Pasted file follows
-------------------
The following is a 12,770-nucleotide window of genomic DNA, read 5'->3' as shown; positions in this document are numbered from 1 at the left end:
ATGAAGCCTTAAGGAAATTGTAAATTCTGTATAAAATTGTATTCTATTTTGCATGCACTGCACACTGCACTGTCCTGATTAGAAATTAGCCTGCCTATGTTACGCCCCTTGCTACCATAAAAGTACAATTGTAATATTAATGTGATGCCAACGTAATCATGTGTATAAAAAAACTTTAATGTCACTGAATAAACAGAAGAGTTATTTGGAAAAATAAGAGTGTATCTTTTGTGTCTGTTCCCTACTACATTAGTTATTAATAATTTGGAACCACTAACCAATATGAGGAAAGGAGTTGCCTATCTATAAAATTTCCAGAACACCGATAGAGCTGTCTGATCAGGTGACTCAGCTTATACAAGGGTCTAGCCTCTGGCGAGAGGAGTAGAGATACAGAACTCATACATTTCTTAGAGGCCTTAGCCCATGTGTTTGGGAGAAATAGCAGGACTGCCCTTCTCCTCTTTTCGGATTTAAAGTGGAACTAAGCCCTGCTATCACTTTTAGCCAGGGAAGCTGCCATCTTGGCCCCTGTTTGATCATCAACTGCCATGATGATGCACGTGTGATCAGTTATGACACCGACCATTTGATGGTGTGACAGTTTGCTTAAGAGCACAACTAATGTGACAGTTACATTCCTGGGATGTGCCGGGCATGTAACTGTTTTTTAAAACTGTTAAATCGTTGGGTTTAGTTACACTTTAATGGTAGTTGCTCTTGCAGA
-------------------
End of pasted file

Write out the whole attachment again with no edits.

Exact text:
The following is a 12,770-nucleotide window of genomic DNA, read 5'->3' as shown; positions in this document are numbered from 1 at the left end:
ATGAAGCCTTAAGGAAATTGTAAATTCTGTATAAAATTGTATTCTATTTTGCATGCACTGCACACTGCACTGTCCTGATTAGAAATTAGCCTGCCTATGTTACGCCCCTTGCTACCATAAAAGTACAATTGTAATATTAATGTGATGCCAACGTAATCATGTGTATAAAAAAACTTTAATGTCACTGAATAAACAGAAGAGTTATTTGGAAAAATAAGAGTGTATCTTTTGTGTCTGTTCCCTACTACATTAGTTATTAATAATTTGGAACCACTAACCAATATGAGGAAAGGAGTTGCCTATCTATAAAATTTCCAGAACACCGATAGAGCTGTCTGATCAGGTGACTCAGCTTATACAAGGGTCTAGCCTCTGGCGAGAGGAGTAGAGATACAGAACTCATACATTTCTTAGAGGCCTTAGCCCATGTGTTTGGGAGAAATAGCAGGACTGCCCTTCTCCTCTTTTCGGATTTAAAGTGGAACTAAGCCCTGCTATCACTTTTAGCCAGGGAAGCTGCCATCTTGGCCCCTGTTTGATCATCAACTGCCATGATGATGCACGTGTGATCAGTTATGACACCGACCATTTGATGGTGTGACAGTTTGCTTAAGAGCACAACTAATGTGACAGTTACATTCCTGGGATGTGCCGGGCATGTAACTGTTTTTTAAAACTGTTAAATCGTTGGGTTTAGTTACACTTTAATGGTAGTTGCTCTTGCAGA